You’ve built your business from day one, worked diligently to make it a success, but all that work has burned you out and now you are ready to move on to the next stage of your life. What kind of options do you have for exiting your role as owner and leader of your business?
There are six ways out:
(1) Sell your business to a family member.
(2) Sell your business to your partners or employees.
(3) Sell your business to a 3rd party.
(4) Make yourself an absentee owner.
(5) Liquidate your business.
Some of these options are obviously more appealing than others. As a business owner, your exit strategy needs to be something you are thinking about even from day one. If you don’t consider or plan your exit strategy, then inevitably you will end up at one or both of the last two options, which would not be ideal.
Let’s look at option 1. Selling or handing over your business to a family member can be a great option, especially if they have worked alongside you in the business and know it inside and out. They key to success in a family transfer of ownership is the entrepreneurial drive. You might have spent countless hours working on your business, but will your son or daughter have the drive to do the same? Do they really want to own and run the business, or are they agreeing to a potential takeover simply because they feel obligated to do so? These are important questions to answer before you hand over your business to someone who is ill-prepared to take on the responsibility.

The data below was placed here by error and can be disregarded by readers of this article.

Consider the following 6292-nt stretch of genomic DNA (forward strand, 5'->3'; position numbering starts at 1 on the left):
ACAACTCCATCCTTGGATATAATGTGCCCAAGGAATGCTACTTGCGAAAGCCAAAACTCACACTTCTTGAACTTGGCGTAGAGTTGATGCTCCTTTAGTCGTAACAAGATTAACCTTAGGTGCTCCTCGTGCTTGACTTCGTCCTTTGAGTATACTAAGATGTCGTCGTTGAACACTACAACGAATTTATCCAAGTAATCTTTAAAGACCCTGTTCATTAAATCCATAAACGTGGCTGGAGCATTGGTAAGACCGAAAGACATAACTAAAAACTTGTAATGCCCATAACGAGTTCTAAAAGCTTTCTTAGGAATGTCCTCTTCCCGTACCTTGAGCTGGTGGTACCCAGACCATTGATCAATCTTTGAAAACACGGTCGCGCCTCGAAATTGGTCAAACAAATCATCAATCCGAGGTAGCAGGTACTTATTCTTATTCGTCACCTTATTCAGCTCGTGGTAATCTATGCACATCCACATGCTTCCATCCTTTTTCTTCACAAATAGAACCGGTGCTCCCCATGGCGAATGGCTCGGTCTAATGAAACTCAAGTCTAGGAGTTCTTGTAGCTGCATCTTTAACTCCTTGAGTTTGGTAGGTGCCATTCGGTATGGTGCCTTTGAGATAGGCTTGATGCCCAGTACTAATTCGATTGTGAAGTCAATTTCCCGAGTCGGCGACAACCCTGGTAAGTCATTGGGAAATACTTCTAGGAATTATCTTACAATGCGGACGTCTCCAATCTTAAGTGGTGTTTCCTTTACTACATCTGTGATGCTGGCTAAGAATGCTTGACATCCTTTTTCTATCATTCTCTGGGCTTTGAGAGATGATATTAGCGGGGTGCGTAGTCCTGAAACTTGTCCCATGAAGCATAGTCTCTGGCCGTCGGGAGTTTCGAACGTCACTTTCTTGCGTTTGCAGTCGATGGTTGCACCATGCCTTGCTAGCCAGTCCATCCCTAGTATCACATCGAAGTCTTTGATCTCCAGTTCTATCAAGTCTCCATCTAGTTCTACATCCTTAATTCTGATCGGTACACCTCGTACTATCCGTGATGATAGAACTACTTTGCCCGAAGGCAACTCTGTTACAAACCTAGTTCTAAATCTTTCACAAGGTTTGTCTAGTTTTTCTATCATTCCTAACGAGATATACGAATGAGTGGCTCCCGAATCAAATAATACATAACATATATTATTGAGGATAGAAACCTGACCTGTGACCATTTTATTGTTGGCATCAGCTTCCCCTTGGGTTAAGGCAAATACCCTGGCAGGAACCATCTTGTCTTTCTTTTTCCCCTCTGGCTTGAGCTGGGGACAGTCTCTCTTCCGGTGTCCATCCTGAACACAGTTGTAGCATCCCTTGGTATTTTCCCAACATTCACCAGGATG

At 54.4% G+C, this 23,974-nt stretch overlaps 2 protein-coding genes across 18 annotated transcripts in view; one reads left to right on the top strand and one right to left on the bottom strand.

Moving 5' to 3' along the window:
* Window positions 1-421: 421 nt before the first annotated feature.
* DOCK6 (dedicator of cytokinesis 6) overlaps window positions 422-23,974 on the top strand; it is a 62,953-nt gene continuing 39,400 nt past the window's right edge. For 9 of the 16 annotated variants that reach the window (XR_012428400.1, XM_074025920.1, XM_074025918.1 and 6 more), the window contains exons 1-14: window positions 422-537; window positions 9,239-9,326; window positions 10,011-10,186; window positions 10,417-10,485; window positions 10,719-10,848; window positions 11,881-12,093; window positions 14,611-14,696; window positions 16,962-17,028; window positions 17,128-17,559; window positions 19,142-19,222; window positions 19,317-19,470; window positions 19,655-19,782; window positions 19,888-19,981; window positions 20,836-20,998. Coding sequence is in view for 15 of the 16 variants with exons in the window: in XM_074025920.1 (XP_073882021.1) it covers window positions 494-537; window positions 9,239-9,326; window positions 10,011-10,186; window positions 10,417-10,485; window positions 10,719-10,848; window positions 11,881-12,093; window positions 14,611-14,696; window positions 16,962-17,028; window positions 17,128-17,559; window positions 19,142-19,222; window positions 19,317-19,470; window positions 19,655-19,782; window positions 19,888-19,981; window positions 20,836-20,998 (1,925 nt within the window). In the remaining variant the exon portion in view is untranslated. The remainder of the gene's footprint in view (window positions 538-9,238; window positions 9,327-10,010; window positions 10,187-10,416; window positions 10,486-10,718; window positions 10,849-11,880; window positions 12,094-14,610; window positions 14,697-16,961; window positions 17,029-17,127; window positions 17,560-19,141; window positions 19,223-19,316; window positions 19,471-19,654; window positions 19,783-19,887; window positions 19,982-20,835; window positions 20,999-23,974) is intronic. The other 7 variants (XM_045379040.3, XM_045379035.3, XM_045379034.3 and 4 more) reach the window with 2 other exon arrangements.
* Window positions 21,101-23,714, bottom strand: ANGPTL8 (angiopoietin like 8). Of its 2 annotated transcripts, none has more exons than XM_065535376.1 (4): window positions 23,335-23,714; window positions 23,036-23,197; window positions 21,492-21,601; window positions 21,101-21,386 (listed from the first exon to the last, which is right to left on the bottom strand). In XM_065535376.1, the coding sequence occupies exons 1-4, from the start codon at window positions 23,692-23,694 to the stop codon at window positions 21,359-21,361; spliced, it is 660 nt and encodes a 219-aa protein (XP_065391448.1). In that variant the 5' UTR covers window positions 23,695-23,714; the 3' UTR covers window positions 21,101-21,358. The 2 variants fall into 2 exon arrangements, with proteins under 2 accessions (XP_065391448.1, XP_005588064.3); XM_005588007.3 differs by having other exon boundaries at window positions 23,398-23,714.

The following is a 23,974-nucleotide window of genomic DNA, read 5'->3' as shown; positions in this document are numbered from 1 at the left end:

Option 2 can also be a fantastic option, as employees and partners are already very familiar with the ins and outs of day to day operations, and should have a fairly easy time transitioning to the leadership role. Here you will also need to ask questions like are they willing to stay on long-term, and do they have the same entrepreneurial spirit that has driven you. These questions are critical if you are taking payments and transferring equity over time, because the future of the business determines whether or not you get paid in the end.
Here we will skip to option 4, becoming an absentee owner, because of its similarities to options 1 and 2. To be an absentee owner, you will have to have a fantastic relationship with the management you put in place, be able to trust that management to run the business without you, and know that the management will work just as hard as you have to maintain and grow the business. Absentee ownership works well in situations where a family member becomes the businesses’ leader, or where a trusted and knowledgeable employee can take over. Unless you already have this type of situation ready to go into place, it will likely not be the best option for you.
So what is the best option overall? Clearly it’s not the last two.
The best option, as far as getting the best financial return for your investment in the business is to sell to a third party. By selling to someone outside your circle, you are able to get fair market value, instead of feeling obligated to give your child (for example) a break on the price. Another major advantage to a third party sale is that you will not have any more personal responsibility to the business (unlike if you are an absentee owner with a former employee in command, or if your daughter takes over the business and occasionally asks you for help), leaving you free to pursue whatever the next step of your life has in store for you.
Are you ready to take the next step in life and sell your business? Do you have questions about which option would be the best for you and your business? Please leave us a comment or question, and we will be happy to assist you with your future sale.
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